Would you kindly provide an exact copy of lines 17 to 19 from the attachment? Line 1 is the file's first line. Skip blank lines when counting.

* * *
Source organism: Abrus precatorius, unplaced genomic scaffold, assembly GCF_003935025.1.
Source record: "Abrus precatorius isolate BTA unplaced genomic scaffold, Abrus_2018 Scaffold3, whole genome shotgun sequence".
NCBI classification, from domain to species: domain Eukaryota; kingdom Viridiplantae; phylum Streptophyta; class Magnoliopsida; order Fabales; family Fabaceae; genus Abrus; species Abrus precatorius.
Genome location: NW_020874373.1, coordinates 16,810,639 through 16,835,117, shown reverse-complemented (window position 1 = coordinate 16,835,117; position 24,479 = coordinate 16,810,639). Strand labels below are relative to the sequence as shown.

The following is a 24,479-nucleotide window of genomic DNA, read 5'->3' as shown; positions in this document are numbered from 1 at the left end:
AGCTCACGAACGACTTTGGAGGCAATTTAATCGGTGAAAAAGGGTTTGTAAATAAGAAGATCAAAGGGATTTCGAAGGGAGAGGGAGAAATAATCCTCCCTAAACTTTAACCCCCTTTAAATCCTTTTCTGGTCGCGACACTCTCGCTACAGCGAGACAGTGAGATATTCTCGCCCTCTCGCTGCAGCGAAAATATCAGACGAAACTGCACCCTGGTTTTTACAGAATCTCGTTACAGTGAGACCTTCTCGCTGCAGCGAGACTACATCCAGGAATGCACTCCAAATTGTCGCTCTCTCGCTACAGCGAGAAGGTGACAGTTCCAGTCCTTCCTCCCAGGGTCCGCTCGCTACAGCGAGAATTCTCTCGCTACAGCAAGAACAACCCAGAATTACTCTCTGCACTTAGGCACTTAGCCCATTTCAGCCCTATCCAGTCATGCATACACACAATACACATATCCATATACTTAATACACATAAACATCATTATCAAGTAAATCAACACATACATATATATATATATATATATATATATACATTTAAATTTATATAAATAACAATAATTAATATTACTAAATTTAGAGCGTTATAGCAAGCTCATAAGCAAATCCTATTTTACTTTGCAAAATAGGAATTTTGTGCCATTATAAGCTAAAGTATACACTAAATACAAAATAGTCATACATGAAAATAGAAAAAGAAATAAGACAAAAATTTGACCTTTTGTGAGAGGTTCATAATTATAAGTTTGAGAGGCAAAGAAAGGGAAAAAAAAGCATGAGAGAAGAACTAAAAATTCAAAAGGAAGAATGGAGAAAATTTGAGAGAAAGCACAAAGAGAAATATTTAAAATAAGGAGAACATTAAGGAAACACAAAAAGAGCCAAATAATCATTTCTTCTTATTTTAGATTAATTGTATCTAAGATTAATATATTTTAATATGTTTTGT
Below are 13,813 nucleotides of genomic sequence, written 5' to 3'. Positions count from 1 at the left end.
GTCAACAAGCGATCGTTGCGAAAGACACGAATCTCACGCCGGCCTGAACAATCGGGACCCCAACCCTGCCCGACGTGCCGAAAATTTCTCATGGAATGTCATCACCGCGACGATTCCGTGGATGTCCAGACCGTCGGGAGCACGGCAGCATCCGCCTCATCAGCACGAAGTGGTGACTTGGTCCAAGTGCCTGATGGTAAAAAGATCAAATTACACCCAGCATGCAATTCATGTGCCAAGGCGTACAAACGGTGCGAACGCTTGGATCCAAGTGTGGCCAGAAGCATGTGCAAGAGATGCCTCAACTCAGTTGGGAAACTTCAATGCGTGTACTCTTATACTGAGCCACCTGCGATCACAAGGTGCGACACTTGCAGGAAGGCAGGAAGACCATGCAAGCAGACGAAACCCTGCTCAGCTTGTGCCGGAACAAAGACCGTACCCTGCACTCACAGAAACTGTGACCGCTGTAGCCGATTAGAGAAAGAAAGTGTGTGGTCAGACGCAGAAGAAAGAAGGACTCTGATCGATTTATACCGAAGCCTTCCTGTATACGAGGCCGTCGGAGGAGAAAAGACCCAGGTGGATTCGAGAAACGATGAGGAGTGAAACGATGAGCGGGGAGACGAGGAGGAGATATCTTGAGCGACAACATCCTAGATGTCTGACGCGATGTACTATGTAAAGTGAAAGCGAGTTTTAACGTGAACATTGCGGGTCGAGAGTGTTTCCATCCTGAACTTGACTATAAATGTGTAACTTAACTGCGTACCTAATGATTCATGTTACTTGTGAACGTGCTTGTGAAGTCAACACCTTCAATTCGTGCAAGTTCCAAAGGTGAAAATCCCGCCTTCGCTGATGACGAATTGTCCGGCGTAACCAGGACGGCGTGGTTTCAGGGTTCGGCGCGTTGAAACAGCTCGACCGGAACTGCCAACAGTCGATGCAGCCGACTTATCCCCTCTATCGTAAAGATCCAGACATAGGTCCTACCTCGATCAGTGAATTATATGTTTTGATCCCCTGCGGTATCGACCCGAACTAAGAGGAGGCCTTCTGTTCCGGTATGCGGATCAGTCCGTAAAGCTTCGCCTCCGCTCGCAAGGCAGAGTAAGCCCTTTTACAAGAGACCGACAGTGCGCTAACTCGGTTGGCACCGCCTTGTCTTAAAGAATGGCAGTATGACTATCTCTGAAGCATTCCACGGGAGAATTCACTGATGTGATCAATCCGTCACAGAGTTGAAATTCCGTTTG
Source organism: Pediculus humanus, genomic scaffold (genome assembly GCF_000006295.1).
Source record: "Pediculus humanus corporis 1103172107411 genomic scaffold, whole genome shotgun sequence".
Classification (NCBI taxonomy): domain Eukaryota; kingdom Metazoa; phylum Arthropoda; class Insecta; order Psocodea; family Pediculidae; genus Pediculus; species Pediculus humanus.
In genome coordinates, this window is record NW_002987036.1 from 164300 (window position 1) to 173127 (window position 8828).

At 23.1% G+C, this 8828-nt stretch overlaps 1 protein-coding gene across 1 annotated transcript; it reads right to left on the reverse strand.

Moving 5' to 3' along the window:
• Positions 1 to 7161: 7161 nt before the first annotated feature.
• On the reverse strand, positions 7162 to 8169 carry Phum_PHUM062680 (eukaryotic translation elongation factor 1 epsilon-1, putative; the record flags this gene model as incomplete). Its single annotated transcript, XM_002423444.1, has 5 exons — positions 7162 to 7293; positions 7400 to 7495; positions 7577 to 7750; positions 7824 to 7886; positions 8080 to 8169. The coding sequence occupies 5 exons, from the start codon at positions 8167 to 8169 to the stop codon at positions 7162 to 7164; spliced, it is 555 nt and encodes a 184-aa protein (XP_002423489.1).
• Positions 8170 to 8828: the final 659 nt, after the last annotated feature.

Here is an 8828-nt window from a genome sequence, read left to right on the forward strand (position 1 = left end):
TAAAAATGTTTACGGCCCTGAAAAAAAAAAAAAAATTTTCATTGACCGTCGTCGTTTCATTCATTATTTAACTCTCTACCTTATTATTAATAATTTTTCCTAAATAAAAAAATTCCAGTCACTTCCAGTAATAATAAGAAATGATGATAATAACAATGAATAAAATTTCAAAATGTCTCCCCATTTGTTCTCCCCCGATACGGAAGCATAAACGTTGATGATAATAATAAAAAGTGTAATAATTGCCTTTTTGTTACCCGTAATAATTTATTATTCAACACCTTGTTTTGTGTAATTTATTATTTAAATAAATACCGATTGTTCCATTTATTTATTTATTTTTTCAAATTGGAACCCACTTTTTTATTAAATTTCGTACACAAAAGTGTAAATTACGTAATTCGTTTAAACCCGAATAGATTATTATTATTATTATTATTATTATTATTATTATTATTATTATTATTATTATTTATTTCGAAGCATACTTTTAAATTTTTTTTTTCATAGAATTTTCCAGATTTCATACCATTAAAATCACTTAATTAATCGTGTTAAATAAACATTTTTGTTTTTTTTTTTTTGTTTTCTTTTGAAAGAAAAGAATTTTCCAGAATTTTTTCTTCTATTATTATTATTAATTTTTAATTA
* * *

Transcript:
• Positions 8170 to 8828: the final 659 nt, after the last annotated feature.

Here is an 8828-nt window from a genome sequence, read left to right on the forward strand (position 1 = left end):
TAAAAATGTTTACGGCCCTGAAAAAAAAAAAAAAATTTTCATTGACCGTCGTCGTTTCATTCATTATTTAACTCTCTACCTTATTATTAATAATTTTTCCTAAATAAAAAAATTCCAGTCACTTCCAGTAATAATAAGAAATGATGATAATAACAATGAATAAAATTTCAAAATGTCTCCCCATTTGTTCTCCCCCGATACGGAAGCATAAACGTTGATGATAATAATAAAAAGTGTAATAATTGCCTTTTTGTTACCCGTAATAATTTATTATTCAACACCTTGTTTTGTGTAATTTATTATTTAAATAAATACCGATTGTTCCATTTATTTATTTATTTTTTCAAATTGGAACCCACTTTTTTATTAAATTTCGTACACAAAAGTGTAAATTACGTAATTCGTTTAAACCCGAATAGATTATTATTATTATTATTATTATTATTATTATTATTATTATTATTATTATTATTTATTTCGAAGCATACTTTTAAATTTTTTTTTTCATAGAATTTTCCAGATTTCATACCATTAAAATCACTTAATTAATCGTGTTAAATAAACATTTTTGTTTTTTTTTTTTTGTTTTCTTTTGAAAGAAAAGAATTTTCCAGAATTTTTTCTTCTATTATTATTATTAATTTTTAATTA